Posts Tagged: Adobe Shockwave


21
May 14

Why You Should Ditch Adobe Shockwave

This author has long advised computer users who have Adobe‘s Shockwave Player installed to junk the product, mainly on the basis that few sites actually require the browser plugin, and because it’s yet another plugin that requires constant updating. But I was positively shocked this week to learn that this software introduces a far more pernicious problem: Turns out, it bundles a component of Adobe Flash that is more than 15 months behind on security updates, and which can be used to backdoor virtually any computer running it.

shockwaveMy re-education on this topic comes courtesy of Will Dormann, a computer security expert who writes threat advisories for Carnegie Mellon University’s CERT. In a recent post on the release of the latest bundle of security updates for Adobe’s Flash player, Dormann commented that Shockwave actually provides its own version of the Flash runtime, and that the latest Shockwave version released by Adobe has none of the recent Flash fixes.

Worse yet, Dormann said, the current version of Shockwave for both Windows and Mac systems lacks any of the Flash security fixes released since January 2013. By my count, Adobe has issued nearly 20 separate security updates for Flash since then, including fixes for several dangerous zero-day vulnerabilities.

“Flash updates can come frequently,  but Shockwave not so much,” Dormann said. “So architecturally,  it’s just flawed to provide its own Flash.”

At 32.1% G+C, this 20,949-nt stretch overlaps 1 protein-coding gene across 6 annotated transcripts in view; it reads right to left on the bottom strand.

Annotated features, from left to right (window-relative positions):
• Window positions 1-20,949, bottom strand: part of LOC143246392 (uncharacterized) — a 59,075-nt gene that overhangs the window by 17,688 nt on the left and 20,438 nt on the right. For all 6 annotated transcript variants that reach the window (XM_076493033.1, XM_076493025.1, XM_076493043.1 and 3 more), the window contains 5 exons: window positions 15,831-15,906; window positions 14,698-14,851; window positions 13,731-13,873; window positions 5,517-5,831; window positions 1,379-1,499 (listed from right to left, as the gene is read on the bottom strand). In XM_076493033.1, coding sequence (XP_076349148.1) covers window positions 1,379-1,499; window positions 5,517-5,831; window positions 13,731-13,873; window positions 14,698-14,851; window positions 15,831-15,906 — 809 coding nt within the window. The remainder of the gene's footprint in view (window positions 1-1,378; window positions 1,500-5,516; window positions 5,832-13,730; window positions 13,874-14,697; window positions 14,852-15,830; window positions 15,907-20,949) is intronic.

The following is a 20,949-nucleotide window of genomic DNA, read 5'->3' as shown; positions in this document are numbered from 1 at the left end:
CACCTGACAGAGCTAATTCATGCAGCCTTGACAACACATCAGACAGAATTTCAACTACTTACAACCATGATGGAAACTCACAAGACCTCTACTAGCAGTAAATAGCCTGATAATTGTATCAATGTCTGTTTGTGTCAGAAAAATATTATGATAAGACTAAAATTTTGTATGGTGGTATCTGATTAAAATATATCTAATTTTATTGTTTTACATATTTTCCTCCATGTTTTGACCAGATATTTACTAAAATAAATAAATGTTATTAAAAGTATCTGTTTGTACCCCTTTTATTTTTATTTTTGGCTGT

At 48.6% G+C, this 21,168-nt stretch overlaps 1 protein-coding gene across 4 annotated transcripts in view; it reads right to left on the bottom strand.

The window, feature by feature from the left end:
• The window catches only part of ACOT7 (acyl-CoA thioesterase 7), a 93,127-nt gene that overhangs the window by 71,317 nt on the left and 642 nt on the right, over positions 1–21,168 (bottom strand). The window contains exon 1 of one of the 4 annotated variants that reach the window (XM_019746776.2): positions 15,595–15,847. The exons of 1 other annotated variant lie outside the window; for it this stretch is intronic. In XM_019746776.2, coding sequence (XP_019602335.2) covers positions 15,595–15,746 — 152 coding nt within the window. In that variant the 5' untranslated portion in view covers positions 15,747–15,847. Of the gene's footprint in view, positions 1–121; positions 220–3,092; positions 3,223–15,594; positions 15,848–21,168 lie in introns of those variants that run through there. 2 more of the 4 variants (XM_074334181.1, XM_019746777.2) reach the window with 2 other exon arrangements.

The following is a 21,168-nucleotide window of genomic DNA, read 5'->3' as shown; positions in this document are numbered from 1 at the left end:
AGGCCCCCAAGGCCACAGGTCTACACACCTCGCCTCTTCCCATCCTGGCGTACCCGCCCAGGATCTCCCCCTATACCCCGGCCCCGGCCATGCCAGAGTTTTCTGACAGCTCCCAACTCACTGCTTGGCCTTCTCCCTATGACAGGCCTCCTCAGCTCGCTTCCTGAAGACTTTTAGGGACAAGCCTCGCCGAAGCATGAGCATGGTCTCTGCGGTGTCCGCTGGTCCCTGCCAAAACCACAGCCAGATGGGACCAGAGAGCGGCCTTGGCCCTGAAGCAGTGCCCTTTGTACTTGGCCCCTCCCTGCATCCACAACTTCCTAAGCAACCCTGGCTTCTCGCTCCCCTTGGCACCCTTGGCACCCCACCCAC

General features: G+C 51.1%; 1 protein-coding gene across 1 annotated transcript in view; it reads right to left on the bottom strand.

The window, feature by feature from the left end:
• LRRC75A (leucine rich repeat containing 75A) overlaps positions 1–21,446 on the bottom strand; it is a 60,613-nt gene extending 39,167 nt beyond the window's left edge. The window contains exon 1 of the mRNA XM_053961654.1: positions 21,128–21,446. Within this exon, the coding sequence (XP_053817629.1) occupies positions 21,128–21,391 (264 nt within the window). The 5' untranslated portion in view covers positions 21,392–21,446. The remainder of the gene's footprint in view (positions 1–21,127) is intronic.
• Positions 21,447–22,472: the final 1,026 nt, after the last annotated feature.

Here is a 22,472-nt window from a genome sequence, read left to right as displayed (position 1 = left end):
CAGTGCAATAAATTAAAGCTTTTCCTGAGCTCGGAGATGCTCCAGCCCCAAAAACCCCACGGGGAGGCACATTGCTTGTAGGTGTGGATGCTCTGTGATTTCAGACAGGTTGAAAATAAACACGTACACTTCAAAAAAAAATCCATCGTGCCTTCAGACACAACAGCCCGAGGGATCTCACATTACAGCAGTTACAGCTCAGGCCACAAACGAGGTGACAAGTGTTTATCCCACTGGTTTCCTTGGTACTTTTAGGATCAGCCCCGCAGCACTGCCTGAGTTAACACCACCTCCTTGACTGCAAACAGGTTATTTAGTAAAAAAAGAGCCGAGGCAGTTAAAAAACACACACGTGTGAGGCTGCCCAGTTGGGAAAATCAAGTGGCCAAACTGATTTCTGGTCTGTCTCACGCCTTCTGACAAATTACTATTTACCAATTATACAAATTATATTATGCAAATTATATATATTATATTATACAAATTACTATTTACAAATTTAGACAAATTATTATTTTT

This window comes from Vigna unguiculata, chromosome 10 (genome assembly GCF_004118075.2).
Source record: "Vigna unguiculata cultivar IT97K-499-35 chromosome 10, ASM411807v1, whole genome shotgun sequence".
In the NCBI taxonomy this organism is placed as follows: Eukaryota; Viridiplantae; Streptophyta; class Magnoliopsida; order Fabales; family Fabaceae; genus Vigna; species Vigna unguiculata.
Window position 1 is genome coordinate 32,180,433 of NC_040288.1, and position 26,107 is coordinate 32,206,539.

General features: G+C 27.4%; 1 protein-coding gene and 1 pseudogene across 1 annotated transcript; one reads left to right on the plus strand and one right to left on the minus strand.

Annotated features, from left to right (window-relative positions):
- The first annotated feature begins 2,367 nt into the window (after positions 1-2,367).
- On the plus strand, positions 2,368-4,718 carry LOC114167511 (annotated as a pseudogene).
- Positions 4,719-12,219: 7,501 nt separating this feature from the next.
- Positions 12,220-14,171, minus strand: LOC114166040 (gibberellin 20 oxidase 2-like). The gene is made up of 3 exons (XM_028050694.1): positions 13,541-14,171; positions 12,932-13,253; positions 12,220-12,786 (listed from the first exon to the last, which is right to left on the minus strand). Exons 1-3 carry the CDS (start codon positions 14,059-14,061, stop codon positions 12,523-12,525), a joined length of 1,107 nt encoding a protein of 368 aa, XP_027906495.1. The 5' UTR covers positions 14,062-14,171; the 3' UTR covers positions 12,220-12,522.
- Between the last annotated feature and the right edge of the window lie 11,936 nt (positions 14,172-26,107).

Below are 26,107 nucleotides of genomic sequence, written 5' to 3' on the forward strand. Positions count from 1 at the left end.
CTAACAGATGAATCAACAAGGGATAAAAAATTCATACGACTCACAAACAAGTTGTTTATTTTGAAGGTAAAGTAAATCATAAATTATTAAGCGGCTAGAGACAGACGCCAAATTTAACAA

Dormann said he initially alerted the public to this gaping security hole in 2012 via this advisory, but that he first told Adobe about this lackluster update process back in 2010. Continue reading →


19
Dec 12

Shocking Delay in Fixing Adobe Shockwave Bug

The Department of Homeland Security’s U.S. Computer Emergency Readiness Team (US-CERT) is warning about a dangerous security hole in Adobe’s Shockwave Player that could be used to silently install malicious code. The truly shocking aspect of this bug? U.S. CERT first warned Adobe about the vulnerability in October 2010, and Adobe says it won’t be fixing it until February 2013.

shockwaveShockwave is a browser plug-in that some sites require. At issue is a feature of Adobe Shockwave that allows the installation of “Xtras,” downloadable components meant to interact with the media player. According to an advisory from US-CERT the problem is that Shockwave installs Xtras that are signed by Adobe or Macromedia without prompting, which can allow an attacker to target vulnerabilities in older Xtras.

From the advisory:

When a Shockwave movie attempts to use an Xtra, it will download and install it as necessary. If the Xtra is signed by Adobe or Macromedia, it will be installed automatically without any user interaction. Because the location from which Shockwave downloads the Xtra is stored in the Shockwave movie itself, this can allow an attacker to host old, vulnerable Xtras that can be installed and exploited automatically when a Shockwave movie is played.

US-CERT warned that by convincing a user to view a specially crafted Shockwave content (e.g., a web page or an HTML email message or attachment), an attacker may be able to execute arbitrary code with the privileges of the user.

Reached via email, an Adobe spokeswoman confirmed that US-CERT had alerted the company about the flaw in October 2010, but said Adobe is not aware of any active exploits or attacks in the wild using this vulnerability.

“Adobe has been working on addressing this issue in the next major release of Adobe Shockwave Player, which is currently scheduled to be released in February 2013,” Adobe’s Wiebke Lips wrote.

Continue reading →